Monday, August 11, 2003

Watty didn't forget this:

Prom 26

The traditional, once-a-summer 'too hot to Prom' Prom.

Actually, in spite of an ill-advised rush to get there, caused by speed restrictions on the railways (in turn, due to the heat melting the rails), this was not the hottest I have ever been at a Prom. In fact, the whole thing was surprisingly bearable. Don't get me wrong, it was hot enough for the sweat to have been running down my spine. But I've been there and felt sweat running down my legs...

Anyway. Whilst in the queue, just at the bit on the steps where the new air conditioning dumps all its excess heat, I was accosted by a woman from BBC Scotland who wondered if I would like to be part of her documentary on tonight's conductor. Sadly, I had only a vague idea who he was, so I passed, but it seemed that a number of people were here specifically to see him, which was intriguing. Once safely inside, I scoured the programme to find out what all the fuss was about. It turns out that Ilian Volkov is in his first season at the BBC Scottish SO, and is only 7 years old.

OK, he's 27, but I still feel old. I can handle the performers being that young, even the composer, but this is really taking it too far. Conductors should be distinguished and grey. Or just grey, in the case of Sir Simon. He's going to have to be good, I thought.

Fortunately, he was good. He lived up to the hype comfortably, and is clearly going to be a star. We started with a new piece by Judith Weir (who is a friend of the man I queued next to. That's why I like the Proms) called The Welcome Arrival of Rain, which was pleasant and lively, and has almost entirely disappeared from my memory already, I'm afraid. There then followed the Schumann cello concerto, courtesy of Heinrich Schiff. I expected to kind of like it, but without any huge expectations, but Herr Schiff had other ideas. He attacked it with gusto, and not a little perspiration, and really brought it shining to life. In the conditions, it was a remarkable performance, and one I shall remember fondly for some time. Which is something I never expected to say about a Schumann concerto, to be frank. There then followed a short French farce involving the presentation of flowers to the soloist, who had just left the stage. After a few red faces, the flowers were united with their intended recipient, who promptly gave them to the lady cellist he was passing. She, deep in conversation, was somewhat startled, to say the least.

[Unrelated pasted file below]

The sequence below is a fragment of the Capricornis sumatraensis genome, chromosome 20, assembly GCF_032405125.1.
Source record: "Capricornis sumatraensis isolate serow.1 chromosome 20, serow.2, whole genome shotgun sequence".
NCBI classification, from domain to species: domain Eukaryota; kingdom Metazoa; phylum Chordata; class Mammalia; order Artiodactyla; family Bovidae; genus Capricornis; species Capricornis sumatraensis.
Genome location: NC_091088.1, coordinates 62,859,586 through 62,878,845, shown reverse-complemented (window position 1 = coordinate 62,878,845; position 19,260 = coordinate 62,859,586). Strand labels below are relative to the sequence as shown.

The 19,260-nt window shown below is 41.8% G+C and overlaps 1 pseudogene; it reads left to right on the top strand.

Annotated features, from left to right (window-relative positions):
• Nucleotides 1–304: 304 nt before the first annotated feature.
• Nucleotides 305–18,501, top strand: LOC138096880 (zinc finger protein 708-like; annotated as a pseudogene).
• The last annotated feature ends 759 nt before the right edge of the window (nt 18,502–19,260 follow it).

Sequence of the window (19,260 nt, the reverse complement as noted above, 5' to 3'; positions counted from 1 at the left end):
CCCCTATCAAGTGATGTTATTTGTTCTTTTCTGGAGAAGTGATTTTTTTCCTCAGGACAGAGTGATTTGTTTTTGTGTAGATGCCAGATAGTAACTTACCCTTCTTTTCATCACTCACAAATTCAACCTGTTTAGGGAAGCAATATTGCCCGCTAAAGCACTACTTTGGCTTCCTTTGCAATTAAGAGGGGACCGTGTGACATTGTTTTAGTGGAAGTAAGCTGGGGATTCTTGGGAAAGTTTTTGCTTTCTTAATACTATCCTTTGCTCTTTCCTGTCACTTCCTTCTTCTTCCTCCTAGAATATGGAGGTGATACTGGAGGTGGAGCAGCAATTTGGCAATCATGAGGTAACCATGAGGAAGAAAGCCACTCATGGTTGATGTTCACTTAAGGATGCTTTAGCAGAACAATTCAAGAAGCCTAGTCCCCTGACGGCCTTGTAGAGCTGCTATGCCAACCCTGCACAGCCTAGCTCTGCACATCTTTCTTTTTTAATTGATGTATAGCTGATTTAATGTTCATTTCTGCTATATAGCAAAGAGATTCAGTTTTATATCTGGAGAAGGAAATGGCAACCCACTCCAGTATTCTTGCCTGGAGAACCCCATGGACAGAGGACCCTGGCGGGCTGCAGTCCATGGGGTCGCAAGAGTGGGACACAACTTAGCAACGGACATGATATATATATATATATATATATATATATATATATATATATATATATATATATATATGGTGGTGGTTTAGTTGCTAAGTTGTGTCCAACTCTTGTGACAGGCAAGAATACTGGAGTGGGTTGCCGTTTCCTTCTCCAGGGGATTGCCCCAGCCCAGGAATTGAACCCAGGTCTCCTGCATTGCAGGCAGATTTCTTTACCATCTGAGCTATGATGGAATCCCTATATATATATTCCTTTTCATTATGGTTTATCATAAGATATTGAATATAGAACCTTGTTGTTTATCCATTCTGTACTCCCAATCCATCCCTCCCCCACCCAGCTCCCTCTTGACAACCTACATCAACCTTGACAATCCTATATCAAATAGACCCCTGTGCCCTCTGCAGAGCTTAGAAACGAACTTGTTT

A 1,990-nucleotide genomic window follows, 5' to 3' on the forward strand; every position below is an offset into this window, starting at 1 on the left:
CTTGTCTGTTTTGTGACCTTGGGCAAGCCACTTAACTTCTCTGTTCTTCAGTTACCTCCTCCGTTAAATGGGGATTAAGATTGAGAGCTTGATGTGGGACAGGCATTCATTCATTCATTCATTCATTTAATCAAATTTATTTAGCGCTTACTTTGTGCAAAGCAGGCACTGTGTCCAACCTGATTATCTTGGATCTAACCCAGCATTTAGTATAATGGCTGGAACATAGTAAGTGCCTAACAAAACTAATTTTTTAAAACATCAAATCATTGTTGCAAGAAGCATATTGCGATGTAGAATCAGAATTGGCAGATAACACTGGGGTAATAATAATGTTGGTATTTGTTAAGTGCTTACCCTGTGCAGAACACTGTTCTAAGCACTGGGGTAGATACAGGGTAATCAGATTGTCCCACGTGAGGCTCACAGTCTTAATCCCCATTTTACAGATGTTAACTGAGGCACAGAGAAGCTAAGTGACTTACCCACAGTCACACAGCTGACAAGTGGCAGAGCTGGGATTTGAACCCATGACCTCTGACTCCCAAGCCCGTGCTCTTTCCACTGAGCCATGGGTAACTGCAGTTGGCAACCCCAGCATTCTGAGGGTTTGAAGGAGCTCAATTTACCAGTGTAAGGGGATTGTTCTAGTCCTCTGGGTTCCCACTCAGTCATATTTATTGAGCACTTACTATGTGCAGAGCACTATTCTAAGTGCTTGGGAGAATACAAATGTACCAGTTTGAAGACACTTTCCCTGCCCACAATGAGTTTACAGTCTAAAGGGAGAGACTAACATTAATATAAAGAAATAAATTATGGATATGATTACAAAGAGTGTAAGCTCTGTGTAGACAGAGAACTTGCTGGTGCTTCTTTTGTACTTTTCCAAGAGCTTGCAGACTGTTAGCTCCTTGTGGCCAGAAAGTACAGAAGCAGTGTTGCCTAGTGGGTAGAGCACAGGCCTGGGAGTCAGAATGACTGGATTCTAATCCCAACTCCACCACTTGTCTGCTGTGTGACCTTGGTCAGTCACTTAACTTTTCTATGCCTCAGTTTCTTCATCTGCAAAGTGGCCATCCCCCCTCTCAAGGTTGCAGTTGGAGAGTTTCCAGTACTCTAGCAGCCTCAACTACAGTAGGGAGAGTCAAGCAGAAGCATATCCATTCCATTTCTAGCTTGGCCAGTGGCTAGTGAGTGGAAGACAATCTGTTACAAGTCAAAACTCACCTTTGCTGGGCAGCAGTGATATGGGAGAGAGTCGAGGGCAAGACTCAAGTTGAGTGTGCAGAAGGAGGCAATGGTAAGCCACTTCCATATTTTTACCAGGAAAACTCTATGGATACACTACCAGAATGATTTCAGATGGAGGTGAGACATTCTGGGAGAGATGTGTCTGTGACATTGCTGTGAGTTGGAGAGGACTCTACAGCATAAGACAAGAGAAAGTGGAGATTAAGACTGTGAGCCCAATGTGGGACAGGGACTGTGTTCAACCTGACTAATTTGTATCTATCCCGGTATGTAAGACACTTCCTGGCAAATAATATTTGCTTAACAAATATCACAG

The second half began as the first had ended, with rumblings in the audience thanks to the fountain being left on, and an extraordinary hiccup, just as silence fell, but quickly setled down to an impressive and highly satisfactory rendition of Shostakovich 10. Volkov handled the orchestra impeccably, producing the requisite fire and brimstone in the second movement, followed by the quiet longing of the third. By the end, I was entirely caught up in his version of Shostakovich's world, the repeated DSCH motif seeming to come at us from everywhere at once, and if the ending seemed a little abrupt, then I'm afraid that's the way it was written, and doesn't reflect on the conductor at all. Of whom we will hear a great deal more, I'm certain. I have more ruminations on the whole Prom experience, but they'll have to wait, I'm afraid. I have a holiday to attend to.

No comments: